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Issue: November 2011
Sandeman in the Mix

by: E. C. Gladstone
THE VENERABLE LONDON-BASED HOUSE ADVOCATES NEW USES FOR PORT

How many wine brands can you name with a history that dates back over 200 years of uninterrupted family leadership? Not many, probably. And of those, how many can you think of with a legacy of branding innovation and some of the most iconic marketing images of the 20th century? It’s a short list, and among the few is one special brand, Sandeman.

  Scotsman George Sandeman began exporting port and sherry from the Iberian Peninsula in 1790 from his base in London. Sandeman became one of the first companies to brand its casks, label its bottles and promote wines by trademarked name (rather than origin). That mark became even more unforgettable in 1928, when “The Don,” the enigmatic Spanish caballero figure, started gracing Sandeman’s bottles and ads.

Of course, none of the marketing and history would matter if the product behind the brand didn’t reflect a trans-generational dedication to quality. Today, Sandeman bottles several different styles of port, including the rich, ruby Founders Reserve, vanilla/dried fruit vintage Tawny , intense, plummy Vau Vintage and even floral, nutty white Porto Apitiv, a once popular style that deserves reconsideration for use as an aperitif.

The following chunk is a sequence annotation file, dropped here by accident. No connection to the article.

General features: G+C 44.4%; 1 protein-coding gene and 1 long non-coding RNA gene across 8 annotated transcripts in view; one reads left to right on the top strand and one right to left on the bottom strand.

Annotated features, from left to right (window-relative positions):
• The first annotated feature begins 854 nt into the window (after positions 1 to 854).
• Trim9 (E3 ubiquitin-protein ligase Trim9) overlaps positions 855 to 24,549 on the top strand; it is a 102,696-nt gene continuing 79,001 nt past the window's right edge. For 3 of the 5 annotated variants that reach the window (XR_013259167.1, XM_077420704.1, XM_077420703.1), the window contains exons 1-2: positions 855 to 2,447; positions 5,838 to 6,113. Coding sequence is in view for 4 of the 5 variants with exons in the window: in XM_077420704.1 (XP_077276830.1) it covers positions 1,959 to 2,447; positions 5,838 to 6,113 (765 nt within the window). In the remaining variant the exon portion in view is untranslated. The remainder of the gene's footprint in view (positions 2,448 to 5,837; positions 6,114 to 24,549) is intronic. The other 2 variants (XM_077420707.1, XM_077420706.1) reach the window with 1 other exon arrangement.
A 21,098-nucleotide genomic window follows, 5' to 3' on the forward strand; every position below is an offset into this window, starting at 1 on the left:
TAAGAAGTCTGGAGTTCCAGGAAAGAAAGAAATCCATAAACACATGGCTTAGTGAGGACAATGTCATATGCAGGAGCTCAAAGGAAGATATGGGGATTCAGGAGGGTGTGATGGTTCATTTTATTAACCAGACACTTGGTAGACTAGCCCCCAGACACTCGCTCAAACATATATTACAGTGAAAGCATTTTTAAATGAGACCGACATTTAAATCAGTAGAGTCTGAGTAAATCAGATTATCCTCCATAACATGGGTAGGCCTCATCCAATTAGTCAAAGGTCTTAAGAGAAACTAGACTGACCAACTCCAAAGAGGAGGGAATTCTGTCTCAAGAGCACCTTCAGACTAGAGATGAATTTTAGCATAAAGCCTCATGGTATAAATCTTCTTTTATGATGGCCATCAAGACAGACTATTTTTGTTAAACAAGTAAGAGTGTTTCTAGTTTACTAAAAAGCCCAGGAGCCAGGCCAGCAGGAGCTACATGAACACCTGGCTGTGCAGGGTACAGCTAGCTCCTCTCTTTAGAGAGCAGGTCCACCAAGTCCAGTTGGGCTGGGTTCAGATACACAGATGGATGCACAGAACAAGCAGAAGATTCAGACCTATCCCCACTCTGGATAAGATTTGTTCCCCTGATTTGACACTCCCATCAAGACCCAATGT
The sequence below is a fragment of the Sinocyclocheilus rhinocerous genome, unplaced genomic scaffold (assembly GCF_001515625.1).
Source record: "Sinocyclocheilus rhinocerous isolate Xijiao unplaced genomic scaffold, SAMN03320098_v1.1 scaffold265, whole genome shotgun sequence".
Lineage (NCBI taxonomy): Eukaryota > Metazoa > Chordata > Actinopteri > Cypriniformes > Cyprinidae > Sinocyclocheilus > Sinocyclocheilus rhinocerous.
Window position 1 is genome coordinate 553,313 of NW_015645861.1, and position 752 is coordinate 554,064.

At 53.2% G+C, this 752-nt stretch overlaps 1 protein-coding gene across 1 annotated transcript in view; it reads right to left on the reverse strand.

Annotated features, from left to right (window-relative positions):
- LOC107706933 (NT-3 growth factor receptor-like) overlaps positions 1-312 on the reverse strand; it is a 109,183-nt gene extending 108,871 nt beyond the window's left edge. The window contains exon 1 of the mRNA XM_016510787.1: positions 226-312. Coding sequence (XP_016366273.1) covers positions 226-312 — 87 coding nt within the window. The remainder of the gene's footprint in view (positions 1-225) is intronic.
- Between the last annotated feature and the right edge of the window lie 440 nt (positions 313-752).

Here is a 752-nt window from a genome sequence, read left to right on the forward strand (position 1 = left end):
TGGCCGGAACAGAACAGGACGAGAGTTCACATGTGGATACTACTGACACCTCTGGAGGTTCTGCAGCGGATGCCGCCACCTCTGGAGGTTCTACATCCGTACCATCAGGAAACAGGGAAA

Sandeman on the rocks with mint: simple, slightly-sweet cocktail perfection.

 
“As tastes and habits change, people are learning to experiment,” says the current Chairman of the House of Sandeman, also named George Sandeman (the seventh with that name). “Porto has great versatility,” he tells THE TASTING PANEL. “I particularly like Founders Reserve on the rocks.”

Shocking? While the thought of using port in a cocktail may seem radical, history—as students of mixology know—says different. The fact of the matter is, port was one of the very first spirits in the early bartender’s artillery. Such classics as the Smash, Cobbler and Sangaree were often made with port, even by legendary Professor Jerry Thomas himself, godfather of all mixologists. And why not? Port’s natural sweetness blends well with citrus and many bitters, making it possible to blend without losing the core profile.

“Sandeman has been working for a decade to revive port cocktails,” George tells us. “Many people had forgotten that they existed and some of the most classic ones had ceased to be made.”

But which Sandeman port to mix? “The younger, fuller flavored ones are favored,” the Chairman advises. “However, our 20 Year Old Tawny makes a great cocktail we call Sandeman Royale. Also, white ports are frequently served today as a long drink with ice and tonic water. Sometimes, simplicity works best.”

George Sandeman is not only unafraid of finding new approaches to his ports, he actively encourages it. Even straight, Sandeman ports should be sipped slightly chilled from a Bordeaux glass, he says. “The idea of drinking port out of a small glass is passé.”
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